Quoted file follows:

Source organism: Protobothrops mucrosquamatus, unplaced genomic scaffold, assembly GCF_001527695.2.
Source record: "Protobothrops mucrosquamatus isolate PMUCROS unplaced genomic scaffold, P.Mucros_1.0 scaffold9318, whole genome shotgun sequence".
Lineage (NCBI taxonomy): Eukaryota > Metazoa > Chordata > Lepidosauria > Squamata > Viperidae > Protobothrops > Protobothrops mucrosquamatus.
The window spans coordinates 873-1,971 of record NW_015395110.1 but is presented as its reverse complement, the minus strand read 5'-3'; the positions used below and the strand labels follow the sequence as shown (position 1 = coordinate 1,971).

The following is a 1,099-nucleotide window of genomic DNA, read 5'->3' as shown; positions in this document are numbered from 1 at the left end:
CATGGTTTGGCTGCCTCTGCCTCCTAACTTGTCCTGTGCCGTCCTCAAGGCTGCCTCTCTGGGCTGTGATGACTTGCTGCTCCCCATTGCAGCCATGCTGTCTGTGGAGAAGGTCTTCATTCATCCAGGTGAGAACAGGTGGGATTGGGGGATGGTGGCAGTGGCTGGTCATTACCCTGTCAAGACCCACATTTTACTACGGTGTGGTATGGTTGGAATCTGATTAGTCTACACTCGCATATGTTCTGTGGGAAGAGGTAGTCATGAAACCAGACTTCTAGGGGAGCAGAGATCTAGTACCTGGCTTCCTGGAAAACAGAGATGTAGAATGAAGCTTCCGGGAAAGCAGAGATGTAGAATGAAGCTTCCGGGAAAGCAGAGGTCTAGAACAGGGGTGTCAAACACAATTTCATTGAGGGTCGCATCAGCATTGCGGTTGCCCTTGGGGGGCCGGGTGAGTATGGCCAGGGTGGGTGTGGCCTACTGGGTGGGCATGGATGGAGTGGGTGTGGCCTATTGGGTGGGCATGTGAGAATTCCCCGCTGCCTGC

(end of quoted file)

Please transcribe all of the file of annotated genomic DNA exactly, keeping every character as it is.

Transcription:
Source organism: Protobothrops mucrosquamatus, unplaced genomic scaffold, assembly GCF_001527695.2.
Source record: "Protobothrops mucrosquamatus isolate PMUCROS unplaced genomic scaffold, P.Mucros_1.0 scaffold9318, whole genome shotgun sequence".
Lineage (NCBI taxonomy): Eukaryota > Metazoa > Chordata > Lepidosauria > Squamata > Viperidae > Protobothrops > Protobothrops mucrosquamatus.
The window spans coordinates 873-1,971 of record NW_015395110.1 but is presented as its reverse complement, the minus strand read 5'-3'; the positions used below and the strand labels follow the sequence as shown (position 1 = coordinate 1,971).

The following is a 1,099-nucleotide window of genomic DNA, read 5'->3' as shown; positions in this document are numbered from 1 at the left end:
CATGGTTTGGCTGCCTCTGCCTCCTAACTTGTCCTGTGCCGTCCTCAAGGCTGCCTCTCTGGGCTGTGATGACTTGCTGCTCCCCATTGCAGCCATGCTGTCTGTGGAGAAGGTCTTCATTCATCCAGGTGAGAACAGGTGGGATTGGGGGATGGTGGCAGTGGCTGGTCATTACCCTGTCAAGACCCACATTTTACTACGGTGTGGTATGGTTGGAATCTGATTAGTCTACACTCGCATATGTTCTGTGGGAAGAGGTAGTCATGAAACCAGACTTCTAGGGGAGCAGAGATCTAGTACCTGGCTTCCTGGAAAACAGAGATGTAGAATGAAGCTTCCGGGAAAGCAGAGATGTAGAATGAAGCTTCCGGGAAAGCAGAGGTCTAGAACAGGGGTGTCAAACACAATTTCATTGAGGGTCGCATCAGCATTGCGGTTGCCCTTGGGGGGCCGGGTGAGTATGGCCAGGGTGGGTGTGGCCTACTGGGTGGGCATGGATGGAGTGGGTGTGGCCTATTGGGTGGGCATGTGAGAATTCCCCGCTGCCTGC